|Celebrity lunch interviews reveal stars' eating habits|
|Written by Associated Press|
|Thursday, 25 September 2008 18:00|
NEW YORK (AP) - In entertainment journalism, the purpose of the lunch interview is twofold: to help the reporter feel like a normal, social being, and to have an excuse to talk with food in one's mouth.
Interviews are done in any number of ways: over the phone, at a press junket, at the subject's home. Chatting over a meal, though, can be oddly revealing.
This is, after all, where so much of the entertainment industry does business. Deals are hatched, movies are green-lit and fates are decided while breaking bread.
The stakes are significantly lower when an entertainer sits down with a reporter. Since the whole point of the meeting is to talk, stuffing one's face can work at cross-purposes.
When it comes time to write the story, any mention of the meal itself is usually set aside like a stale breadstick, forgotten in place of loftier discussion about film and music and careers.
But sometimes what someone eats and drinks says a lot about a person.
For example, while discussing last year's "Bee Movie," Jerry Seinfeld acknowledged he hardly ever eats cereal anymore. The responsibilities of being a health-conscious father and husband have eliminated one of his most endearing and childlike habits - not to mention a prominent prop on "Seinfeld."
"I don't really drink - I'll have a glass of wine once in a while," said Seinfeld. "But if I'm really bumming about something and want to just go to hell: 1 a.m., a bowl of cereal, milk - just go crazy, eat as much as you can. That feels great."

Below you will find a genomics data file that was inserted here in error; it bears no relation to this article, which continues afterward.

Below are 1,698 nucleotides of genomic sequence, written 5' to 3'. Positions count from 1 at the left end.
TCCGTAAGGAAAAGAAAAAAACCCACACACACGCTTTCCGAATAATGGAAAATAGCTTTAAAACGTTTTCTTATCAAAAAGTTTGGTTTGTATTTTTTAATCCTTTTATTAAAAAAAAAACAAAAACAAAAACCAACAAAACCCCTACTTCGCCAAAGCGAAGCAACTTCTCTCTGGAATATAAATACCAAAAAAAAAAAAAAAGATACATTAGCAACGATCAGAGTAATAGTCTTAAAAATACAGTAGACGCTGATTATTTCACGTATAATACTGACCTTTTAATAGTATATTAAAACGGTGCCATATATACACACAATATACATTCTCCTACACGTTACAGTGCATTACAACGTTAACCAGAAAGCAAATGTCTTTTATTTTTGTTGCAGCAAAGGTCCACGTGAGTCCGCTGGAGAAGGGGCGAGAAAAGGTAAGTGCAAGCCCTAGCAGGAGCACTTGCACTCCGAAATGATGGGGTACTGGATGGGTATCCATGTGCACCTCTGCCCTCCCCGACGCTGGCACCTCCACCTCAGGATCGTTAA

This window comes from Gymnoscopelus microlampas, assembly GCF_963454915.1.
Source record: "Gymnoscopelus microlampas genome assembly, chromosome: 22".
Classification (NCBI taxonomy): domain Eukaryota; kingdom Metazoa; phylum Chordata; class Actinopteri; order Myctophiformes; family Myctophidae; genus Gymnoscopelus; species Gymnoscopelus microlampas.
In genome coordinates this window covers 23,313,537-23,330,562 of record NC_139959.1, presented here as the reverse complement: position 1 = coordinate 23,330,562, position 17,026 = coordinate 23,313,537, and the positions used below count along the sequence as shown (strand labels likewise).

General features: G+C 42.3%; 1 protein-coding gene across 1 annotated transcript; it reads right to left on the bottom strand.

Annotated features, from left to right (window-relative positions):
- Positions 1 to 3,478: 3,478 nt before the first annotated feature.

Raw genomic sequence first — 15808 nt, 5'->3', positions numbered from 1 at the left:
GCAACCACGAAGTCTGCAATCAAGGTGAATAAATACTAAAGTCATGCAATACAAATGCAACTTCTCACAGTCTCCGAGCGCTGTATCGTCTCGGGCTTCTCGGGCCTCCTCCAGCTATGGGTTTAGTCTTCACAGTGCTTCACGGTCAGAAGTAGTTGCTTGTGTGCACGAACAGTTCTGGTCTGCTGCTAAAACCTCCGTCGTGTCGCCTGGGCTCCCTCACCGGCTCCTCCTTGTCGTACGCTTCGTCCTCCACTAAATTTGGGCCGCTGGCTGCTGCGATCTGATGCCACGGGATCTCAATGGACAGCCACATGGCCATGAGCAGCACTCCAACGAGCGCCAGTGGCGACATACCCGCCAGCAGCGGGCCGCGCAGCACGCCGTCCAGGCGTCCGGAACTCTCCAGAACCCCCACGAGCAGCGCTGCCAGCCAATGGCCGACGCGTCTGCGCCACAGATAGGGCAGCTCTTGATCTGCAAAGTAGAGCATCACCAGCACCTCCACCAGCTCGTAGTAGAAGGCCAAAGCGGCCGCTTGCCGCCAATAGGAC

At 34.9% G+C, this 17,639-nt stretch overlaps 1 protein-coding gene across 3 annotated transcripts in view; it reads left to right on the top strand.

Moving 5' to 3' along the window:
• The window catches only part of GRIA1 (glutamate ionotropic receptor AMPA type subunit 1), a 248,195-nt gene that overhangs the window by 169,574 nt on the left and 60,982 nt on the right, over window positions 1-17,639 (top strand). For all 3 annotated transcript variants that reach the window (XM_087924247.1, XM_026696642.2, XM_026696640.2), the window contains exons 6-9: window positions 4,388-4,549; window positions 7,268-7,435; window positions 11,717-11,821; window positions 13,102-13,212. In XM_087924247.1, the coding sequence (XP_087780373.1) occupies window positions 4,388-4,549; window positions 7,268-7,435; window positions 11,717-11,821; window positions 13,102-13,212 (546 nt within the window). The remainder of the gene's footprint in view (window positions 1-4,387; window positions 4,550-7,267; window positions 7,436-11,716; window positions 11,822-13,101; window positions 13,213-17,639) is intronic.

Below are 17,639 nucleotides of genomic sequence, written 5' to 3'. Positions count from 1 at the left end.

In one episode of "Seinfeld," the character based on co-creator Larry David - George Costanza - associates the freedom of single life with the pleasures of sitting alone and chomping on a block of cheese. It was the opposite for David's co-star in HBO's "Curb Your Enthusiasm," Jeff Garlin.
In his directorial debut, "I Want Someone to Eat Cheese With," Garlin looks for love through the holes of a hunk of Swiss. In an interview over breakfast when he was releasing the film, Garlin chose not to eat cheese, but had a bowl of oatmeal ("plain, nothing on top of it"), a bowl of blueberries and a glass of grapefruit juice.
The grapefruit juice, he said, was a tip from a friend - Marissa Jaret Winokur, star of the stage version of "Hairspray" - to help his voice when it was strained. At the time, Garlin was doing voiceover work for the Pixar film "WALL-E."
The actor and comedian credited his healthy meal to the Pritikin Longevity Center in Florida, which, he says, "rescued me."
"You give me a can - I'm not making this up, I'm very proud of this - and I can tell you everything about it by a few different things whether you should eat it or not," said Garlin.
Greg Kinnear, while discussing last year's "Feast of Love," was similarly healthy, but for different reasons.
His spinach omelet with whole-wheat toast was a welcome reprieve for the actor after gaining weight for the role of Bob Kearns in the soon to be released "Flash of Genius."
"I'm coming off of gaining, like, 20 pounds for a movie," said Kinnear. "It didn't go into my face at all, it just went into all the wrong places. For the last few months, I've been eating anything that has a good, doughy, rich sound to it."